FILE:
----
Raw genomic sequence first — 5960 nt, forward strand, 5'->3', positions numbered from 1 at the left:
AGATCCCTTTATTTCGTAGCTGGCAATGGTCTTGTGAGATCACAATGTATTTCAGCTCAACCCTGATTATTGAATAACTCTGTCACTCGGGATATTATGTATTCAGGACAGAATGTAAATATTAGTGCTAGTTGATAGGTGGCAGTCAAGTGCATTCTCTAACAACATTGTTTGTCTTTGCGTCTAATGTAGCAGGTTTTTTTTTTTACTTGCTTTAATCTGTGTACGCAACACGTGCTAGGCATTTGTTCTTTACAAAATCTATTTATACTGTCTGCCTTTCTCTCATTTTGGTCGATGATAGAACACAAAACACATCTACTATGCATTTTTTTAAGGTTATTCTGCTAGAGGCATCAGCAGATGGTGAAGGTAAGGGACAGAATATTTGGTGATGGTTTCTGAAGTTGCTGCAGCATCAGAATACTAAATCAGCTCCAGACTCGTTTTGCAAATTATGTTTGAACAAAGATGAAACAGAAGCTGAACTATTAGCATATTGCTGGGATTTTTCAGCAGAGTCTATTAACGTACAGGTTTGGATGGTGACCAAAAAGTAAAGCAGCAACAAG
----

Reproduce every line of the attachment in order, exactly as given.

Raw genomic sequence first — 5960 nt, forward strand, 5'->3', positions numbered from 1 at the left:
AGATCCCTTTATTTCGTAGCTGGCAATGGTCTTGTGAGATCACAATGTATTTCAGCTCAACCCTGATTATTGAATAACTCTGTCACTCGGGATATTATGTATTCAGGACAGAATGTAAATATTAGTGCTAGTTGATAGGTGGCAGTCAAGTGCATTCTCTAACAACATTGTTTGTCTTTGCGTCTAATGTAGCAGGTTTTTTTTTTTACTTGCTTTAATCTGTGTACGCAACACGTGCTAGGCATTTGTTCTTTACAAAATCTATTTATACTGTCTGCCTTTCTCTCATTTTGGTCGATGATAGAACACAAAACACATCTACTATGCATTTTTTTAAGGTTATTCTGCTAGAGGCATCAGCAGATGGTGAAGGTAAGGGACAGAATATTTGGTGATGGTTTCTGAAGTTGCTGCAGCATCAGAATACTAAATCAGCTCCAGACTCGTTTTGCAAATTATGTTTGAACAAAGATGAAACAGAAGCTGAACTATTAGCATATTGCTGGGATTTTTCAGCAGAGTCTATTAACGTACAGGTTTGGATGGTGACCAAAAAGTAAAGCAGCAACAAG